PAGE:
According to a well-placed source in the holy city of Qom, Rafsanjani is working furiously behind the scenes to call for an emergency meeting of the Khobregan, or Assembly of Experts-the elite all-cleric body that can unseat the Supreme Leader or dilute his prerogatives. The juridical case against Khamenei would involve several counts. First, he would be charged with countenancing a coup d’état-albeit a bloodless one-without consulting with the Khobregan. Second, he would stand accused of deceitfully plotting to oust Rafsanjani-who is the Khobregan chairman and nominally the country’s third-most-important authority-from his positions of power. Third, he would be said to have threatened the very stability of the republic with his ambition and recklessness.

Reza Aslan also has written about Rafsanjani’s efforts at wooing Qom:

Reliable sources in Iran are suggesting that a possible compromise to put an end to the violent uprising that has rocked Iran for the past two weeks may be in the works. I have previously reported that the second most powerful man in Iran, Ayatollah Hashemi Rafsanjani, the head of the Assembly of Experts (the body with the power to choose and dismiss the supreme leader) is in the city of Qom-the country’s religious center-trying to rally enough votes from his fellow assembly members to remove the current supreme leader, Ayatollah Ali Khamenei from power. News out of Iran suggests that he may be succeeding. At the very least, it seems he may have gained enough support from the clerical establishment to force a compromise from Khamenei, one that would entail a runoff election between Mahmoud Ahmadinejad and his main reformist rival Mir Hossein Mousavi.

Even the political leadership is deeply divided over the political crackdown – Grand Ayatollah Montazeri, one of the leaders of the original Iranian revolution in 1979 and one-time designated successor to Ayatollah Khomenei before a falling out (thus making him another bitter rival to Ayatollah Khamanei, who became Supremem Leader instead of Montazeri), published a scathing letter denouncing the crackdown (PDF) and the tactics of using Basij thugs against the people:

Montazeri said “I have been involved in the struggles against the previous (Shah) regime and the establishment of the Islamic Republic…I feel ashamed in front of the people and clearly announce that beloved Islam…is different from the behavior of the current rulers. These actions and policies being done under the banner of religion will certainly cause large segments of people to become cynical regarding the principles of Islam and theocracy and will ruin the hard and valuable work of the Islamic ulema.”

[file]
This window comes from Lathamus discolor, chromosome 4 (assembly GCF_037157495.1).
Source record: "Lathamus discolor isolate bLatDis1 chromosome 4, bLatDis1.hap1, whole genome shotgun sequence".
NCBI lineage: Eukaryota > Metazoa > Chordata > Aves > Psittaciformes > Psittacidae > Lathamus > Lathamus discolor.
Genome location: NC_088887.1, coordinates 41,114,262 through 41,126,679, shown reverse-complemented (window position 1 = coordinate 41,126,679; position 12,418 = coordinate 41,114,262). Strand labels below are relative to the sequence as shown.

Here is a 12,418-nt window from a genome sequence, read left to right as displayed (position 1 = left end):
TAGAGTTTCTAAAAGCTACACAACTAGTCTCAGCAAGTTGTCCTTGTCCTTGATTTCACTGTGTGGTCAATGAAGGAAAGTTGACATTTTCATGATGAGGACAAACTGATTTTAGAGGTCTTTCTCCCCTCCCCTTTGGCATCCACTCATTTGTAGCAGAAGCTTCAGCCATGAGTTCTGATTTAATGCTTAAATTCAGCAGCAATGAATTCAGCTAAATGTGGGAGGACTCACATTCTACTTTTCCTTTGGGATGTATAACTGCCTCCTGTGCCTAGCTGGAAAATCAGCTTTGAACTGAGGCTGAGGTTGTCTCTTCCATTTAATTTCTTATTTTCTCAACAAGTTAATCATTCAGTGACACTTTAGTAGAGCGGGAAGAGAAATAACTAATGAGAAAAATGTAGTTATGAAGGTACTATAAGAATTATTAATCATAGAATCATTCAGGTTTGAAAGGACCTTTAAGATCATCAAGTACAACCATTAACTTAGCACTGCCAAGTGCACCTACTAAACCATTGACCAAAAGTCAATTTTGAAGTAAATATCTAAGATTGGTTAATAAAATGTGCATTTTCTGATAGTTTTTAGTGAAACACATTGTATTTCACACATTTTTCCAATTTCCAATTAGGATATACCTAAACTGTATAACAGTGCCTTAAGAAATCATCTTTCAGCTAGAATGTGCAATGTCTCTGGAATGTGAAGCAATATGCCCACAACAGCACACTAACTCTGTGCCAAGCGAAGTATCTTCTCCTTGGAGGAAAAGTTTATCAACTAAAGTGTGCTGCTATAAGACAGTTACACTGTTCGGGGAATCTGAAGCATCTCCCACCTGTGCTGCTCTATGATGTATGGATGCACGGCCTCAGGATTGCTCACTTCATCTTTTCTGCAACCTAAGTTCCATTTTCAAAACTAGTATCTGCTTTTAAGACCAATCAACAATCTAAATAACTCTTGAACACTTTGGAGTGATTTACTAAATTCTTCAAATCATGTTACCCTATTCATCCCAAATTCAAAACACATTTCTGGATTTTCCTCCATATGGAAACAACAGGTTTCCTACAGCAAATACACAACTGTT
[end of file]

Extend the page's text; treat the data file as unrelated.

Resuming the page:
Montazeri harshly criticized the militarization of the society saying “In a country and a regime which is proud of being Islamic and Shiite, and only 30 years after the victory of the revolution when people still remember the last scenes of the past regime, how could they turn Tehran and other large cities into a big garrison while the world is watching? They have put our brothers in the armed forces against the people. By using plainclothes agents, who are reminders of baton-carrying agents of Shah, [they] cowardly shed the blood of the youth and men and women of this land.”

Montazeri then [asked the] authorities…”was this the strategy of Prophet Mohammad and Imam Ali? They never cursed and accused their enemies and didn’t silence them by the sword

The rhetoric here is, literally, revolutionary – comparing the regime to the Shah, and invoking the example of the Prophet and Imam Ali as a recrimination. This is the kind of thing that can’t be unsaid – and Montazeri has done this before.

The key here is that the rhetoric of Islam is being merged with the rhetoric of reform. As Reihan Salaam optimistically speculated a few weeks ago, there’s a real possibility – though no guarantee – that we might see a new Iranian Republic emerge which is a true synthesis of Islam and democracy. I actually speculated along much the same lines years ago, noting that the biggest threat to the present regime was indeed a mass nonviolent protest movement within the framework of Islam – and invoked verse 2:256 from the Qur’an. As far back as 2002, the blogsphere had an Open Letter to Iran which I also posted to my blog in both Farsi and English. The path that Iran is on right now is not conceptually new, just untried. It’s about time.

Related: Paul Raushenbush comments over at Progressive Revival. Also, the National Iranian American Council has an indispensable blog for keeping up to date on these internal developments.

Join the Discussion
comments powered by Disqus